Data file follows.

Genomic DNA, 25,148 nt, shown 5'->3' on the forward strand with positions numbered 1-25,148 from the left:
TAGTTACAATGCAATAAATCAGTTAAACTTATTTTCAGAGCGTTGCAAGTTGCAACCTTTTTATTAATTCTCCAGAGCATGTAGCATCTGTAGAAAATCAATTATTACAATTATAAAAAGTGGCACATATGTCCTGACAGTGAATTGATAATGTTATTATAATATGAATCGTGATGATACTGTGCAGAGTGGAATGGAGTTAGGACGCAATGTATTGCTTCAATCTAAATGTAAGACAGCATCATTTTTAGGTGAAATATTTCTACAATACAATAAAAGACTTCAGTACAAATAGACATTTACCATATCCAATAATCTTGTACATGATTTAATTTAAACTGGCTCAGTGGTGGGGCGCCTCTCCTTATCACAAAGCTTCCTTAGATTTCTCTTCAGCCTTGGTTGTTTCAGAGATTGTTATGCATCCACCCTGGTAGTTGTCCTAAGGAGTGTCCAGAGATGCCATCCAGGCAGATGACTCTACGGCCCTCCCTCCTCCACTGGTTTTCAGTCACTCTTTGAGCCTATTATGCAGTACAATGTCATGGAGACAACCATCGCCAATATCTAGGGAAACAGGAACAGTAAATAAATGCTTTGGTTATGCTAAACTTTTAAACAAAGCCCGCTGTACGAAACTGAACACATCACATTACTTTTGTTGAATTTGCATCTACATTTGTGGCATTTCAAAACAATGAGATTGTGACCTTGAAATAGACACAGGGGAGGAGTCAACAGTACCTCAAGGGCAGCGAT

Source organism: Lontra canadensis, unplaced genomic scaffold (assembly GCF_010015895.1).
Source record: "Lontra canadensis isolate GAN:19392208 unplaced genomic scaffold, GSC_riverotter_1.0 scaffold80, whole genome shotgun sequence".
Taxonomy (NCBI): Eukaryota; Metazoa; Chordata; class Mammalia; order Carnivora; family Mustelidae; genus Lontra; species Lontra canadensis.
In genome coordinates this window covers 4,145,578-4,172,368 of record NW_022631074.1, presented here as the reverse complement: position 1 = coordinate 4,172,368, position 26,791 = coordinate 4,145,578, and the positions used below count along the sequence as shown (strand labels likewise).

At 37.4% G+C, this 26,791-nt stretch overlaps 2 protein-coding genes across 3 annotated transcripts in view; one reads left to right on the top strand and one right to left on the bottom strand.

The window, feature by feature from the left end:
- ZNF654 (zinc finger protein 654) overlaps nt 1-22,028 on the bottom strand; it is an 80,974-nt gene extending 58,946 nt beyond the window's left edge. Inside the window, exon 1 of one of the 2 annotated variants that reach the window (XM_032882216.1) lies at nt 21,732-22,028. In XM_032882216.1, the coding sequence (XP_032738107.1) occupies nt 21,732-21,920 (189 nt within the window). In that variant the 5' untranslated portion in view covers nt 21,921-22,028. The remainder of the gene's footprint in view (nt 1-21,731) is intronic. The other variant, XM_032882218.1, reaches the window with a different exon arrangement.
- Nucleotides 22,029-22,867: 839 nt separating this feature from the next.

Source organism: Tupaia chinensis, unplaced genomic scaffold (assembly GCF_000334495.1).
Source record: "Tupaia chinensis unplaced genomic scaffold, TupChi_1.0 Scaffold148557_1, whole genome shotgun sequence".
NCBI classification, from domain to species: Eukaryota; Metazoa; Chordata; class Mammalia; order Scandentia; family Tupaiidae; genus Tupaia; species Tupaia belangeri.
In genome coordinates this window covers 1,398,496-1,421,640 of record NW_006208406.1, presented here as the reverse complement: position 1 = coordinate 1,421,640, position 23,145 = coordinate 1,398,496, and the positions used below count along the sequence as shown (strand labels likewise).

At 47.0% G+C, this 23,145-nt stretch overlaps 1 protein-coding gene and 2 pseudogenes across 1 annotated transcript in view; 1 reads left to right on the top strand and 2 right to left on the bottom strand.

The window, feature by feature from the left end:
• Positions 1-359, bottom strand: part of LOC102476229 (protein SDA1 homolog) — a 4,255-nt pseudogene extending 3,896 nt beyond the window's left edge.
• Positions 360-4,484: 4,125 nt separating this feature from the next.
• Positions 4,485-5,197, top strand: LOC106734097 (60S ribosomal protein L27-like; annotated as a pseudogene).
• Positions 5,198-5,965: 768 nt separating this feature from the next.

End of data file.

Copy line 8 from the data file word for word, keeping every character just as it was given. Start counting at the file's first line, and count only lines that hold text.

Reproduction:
The window, feature by feature from the left end: